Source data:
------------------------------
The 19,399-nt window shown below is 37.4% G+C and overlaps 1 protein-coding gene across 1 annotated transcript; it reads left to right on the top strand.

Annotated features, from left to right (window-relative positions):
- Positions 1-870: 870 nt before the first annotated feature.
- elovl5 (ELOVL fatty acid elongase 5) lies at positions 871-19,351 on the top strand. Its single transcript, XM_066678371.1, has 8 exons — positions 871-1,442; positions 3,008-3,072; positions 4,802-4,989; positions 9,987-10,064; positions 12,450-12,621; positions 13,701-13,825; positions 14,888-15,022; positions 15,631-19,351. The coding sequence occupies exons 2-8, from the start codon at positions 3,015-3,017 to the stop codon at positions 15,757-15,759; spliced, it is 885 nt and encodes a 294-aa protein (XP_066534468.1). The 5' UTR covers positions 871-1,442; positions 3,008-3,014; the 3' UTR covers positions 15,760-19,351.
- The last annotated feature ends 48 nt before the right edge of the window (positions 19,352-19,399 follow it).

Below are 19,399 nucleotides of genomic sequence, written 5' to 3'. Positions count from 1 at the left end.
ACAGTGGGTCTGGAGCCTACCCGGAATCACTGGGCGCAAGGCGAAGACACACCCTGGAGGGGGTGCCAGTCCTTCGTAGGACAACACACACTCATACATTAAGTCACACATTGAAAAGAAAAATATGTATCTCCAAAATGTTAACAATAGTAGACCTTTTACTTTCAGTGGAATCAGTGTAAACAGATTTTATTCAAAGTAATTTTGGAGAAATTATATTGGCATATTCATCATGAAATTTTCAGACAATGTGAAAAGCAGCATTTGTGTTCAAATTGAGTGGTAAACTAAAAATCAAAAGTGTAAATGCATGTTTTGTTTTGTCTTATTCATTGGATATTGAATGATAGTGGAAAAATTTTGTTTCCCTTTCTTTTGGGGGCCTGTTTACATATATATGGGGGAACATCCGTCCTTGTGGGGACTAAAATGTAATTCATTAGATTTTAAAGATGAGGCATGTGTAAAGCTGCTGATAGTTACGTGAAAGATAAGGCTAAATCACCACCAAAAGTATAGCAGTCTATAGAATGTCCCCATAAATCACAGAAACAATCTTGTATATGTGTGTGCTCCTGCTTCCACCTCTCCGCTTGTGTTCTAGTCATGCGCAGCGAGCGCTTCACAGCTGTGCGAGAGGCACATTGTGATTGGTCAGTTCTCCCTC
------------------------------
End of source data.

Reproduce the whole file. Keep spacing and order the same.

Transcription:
The 19,399-nt window shown below is 37.4% G+C and overlaps 1 protein-coding gene across 1 annotated transcript; it reads left to right on the top strand.

Annotated features, from left to right (window-relative positions):
- Positions 1-870: 870 nt before the first annotated feature.
- elovl5 (ELOVL fatty acid elongase 5) lies at positions 871-19,351 on the top strand. Its single transcript, XM_066678371.1, has 8 exons — positions 871-1,442; positions 3,008-3,072; positions 4,802-4,989; positions 9,987-10,064; positions 12,450-12,621; positions 13,701-13,825; positions 14,888-15,022; positions 15,631-19,351. The coding sequence occupies exons 2-8, from the start codon at positions 3,015-3,017 to the stop codon at positions 15,757-15,759; spliced, it is 885 nt and encodes a 294-aa protein (XP_066534468.1). The 5' UTR covers positions 871-1,442; positions 3,008-3,014; the 3' UTR covers positions 15,760-19,351.
- The last annotated feature ends 48 nt before the right edge of the window (positions 19,352-19,399 follow it).

Below are 19,399 nucleotides of genomic sequence, written 5' to 3'. Positions count from 1 at the left end.
ACAGTGGGTCTGGAGCCTACCCGGAATCACTGGGCGCAAGGCGAAGACACACCCTGGAGGGGGTGCCAGTCCTTCGTAGGACAACACACACTCATACATTAAGTCACACATTGAAAAGAAAAATATGTATCTCCAAAATGTTAACAATAGTAGACCTTTTACTTTCAGTGGAATCAGTGTAAACAGATTTTATTCAAAGTAATTTTGGAGAAATTATATTGGCATATTCATCATGAAATTTTCAGACAATGTGAAAAGCAGCATTTGTGTTCAAATTGAGTGGTAAACTAAAAATCAAAAGTGTAAATGCATGTTTTGTTTTGTCTTATTCATTGGATATTGAATGATAGTGGAAAAATTTTGTTTCCCTTTCTTTTGGGGGCCTGTTTACATATATATGGGGGAACATCCGTCCTTGTGGGGACTAAAATGTAATTCATTAGATTTTAAAGATGAGGCATGTGTAAAGCTGCTGATAGTTACGTGAAAGATAAGGCTAAATCACCACCAAAAGTATAGCAGTCTATAGAATGTCCCCATAAATCACAGAAACAATCTTGTATATGTGTGTGCTCCTGCTTCCACCTCTCCGCTTGTGTTCTAGTCATGCGCAGCGAGCGCTTCACAGCTGTGCGAGAGGCACATTGTGATTGGTCAGTTCTCCCTC